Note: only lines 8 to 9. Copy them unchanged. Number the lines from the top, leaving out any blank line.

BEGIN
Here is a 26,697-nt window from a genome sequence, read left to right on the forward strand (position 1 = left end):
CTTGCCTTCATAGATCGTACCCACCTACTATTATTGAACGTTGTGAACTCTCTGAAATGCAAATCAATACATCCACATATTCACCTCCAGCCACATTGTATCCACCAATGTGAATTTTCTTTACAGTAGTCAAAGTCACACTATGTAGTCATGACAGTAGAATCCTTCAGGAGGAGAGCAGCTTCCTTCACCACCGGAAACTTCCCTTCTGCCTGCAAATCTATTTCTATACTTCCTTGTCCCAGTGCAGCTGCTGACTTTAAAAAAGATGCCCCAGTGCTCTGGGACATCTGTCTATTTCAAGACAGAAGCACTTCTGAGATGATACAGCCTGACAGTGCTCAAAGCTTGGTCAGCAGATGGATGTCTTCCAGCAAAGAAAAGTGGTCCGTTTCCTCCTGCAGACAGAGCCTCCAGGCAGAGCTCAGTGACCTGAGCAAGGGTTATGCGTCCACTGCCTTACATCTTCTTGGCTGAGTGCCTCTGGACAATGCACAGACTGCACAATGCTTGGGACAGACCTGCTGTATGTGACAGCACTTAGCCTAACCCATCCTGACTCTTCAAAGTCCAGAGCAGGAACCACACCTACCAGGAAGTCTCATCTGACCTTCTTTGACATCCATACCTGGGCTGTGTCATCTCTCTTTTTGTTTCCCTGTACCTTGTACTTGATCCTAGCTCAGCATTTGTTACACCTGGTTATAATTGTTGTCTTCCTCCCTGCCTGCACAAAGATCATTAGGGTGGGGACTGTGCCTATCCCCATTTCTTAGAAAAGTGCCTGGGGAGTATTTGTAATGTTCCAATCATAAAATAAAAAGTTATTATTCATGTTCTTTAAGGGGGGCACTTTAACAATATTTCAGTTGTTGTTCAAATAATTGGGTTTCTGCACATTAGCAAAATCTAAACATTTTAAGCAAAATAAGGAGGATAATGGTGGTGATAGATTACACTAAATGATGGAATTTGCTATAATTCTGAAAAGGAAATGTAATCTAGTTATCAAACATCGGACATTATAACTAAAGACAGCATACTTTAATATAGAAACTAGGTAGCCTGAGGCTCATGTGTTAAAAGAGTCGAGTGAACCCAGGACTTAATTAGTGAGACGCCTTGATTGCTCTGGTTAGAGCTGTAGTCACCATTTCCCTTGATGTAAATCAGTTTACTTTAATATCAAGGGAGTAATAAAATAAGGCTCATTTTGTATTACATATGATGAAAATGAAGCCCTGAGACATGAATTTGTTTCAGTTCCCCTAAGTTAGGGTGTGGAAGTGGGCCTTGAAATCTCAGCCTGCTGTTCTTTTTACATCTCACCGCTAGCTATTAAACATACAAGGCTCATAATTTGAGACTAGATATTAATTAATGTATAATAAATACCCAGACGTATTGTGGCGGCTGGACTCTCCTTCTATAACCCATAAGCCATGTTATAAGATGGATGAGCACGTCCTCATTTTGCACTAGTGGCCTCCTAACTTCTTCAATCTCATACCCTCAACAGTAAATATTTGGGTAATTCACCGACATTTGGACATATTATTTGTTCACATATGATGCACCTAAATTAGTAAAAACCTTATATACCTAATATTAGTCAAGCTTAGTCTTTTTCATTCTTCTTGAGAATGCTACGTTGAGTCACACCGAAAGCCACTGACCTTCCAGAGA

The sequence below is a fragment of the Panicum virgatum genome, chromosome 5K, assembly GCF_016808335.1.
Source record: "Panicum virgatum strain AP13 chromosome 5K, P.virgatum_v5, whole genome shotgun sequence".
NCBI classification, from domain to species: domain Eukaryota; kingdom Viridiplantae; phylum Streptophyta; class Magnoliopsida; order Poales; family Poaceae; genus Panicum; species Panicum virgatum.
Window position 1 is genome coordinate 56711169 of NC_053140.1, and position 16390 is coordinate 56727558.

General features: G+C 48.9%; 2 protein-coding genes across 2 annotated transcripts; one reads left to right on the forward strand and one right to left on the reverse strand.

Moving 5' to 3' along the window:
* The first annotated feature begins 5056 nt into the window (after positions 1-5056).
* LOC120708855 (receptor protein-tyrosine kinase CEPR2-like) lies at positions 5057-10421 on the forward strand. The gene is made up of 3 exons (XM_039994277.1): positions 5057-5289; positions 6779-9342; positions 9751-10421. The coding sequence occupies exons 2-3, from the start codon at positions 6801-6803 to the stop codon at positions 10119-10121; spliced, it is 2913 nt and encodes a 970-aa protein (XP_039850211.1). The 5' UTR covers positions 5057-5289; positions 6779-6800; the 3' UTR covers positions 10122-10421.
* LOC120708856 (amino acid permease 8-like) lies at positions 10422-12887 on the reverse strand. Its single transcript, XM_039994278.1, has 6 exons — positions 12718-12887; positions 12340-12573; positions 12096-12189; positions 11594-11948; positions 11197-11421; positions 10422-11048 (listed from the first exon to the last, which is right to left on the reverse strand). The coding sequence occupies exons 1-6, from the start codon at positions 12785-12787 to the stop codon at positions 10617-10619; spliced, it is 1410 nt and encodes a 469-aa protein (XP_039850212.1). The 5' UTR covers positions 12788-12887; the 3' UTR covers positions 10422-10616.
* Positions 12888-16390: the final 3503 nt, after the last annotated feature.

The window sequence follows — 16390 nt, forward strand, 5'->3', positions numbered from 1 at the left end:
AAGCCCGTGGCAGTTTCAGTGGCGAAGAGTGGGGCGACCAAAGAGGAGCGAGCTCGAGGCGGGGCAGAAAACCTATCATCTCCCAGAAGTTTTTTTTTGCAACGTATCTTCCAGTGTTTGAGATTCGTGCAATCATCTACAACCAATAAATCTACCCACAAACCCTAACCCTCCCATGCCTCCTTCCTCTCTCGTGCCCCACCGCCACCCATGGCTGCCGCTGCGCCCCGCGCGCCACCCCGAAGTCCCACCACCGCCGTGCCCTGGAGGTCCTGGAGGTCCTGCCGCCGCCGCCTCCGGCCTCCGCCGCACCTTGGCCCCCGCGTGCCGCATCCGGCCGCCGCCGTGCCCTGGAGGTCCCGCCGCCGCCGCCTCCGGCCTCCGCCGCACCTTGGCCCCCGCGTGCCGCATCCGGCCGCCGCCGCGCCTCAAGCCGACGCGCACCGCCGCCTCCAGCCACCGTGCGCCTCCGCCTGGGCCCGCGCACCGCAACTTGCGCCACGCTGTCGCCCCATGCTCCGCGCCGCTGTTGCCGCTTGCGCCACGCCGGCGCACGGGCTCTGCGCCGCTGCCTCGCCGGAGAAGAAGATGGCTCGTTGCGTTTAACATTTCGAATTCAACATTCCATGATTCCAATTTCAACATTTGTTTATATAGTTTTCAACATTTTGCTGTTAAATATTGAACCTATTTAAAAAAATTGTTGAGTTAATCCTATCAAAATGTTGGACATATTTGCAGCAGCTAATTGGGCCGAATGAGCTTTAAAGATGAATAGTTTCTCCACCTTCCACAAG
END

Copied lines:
Moving 5' to 3' along the window:
* The first annotated feature begins 5056 nt into the window (after positions 1-5056).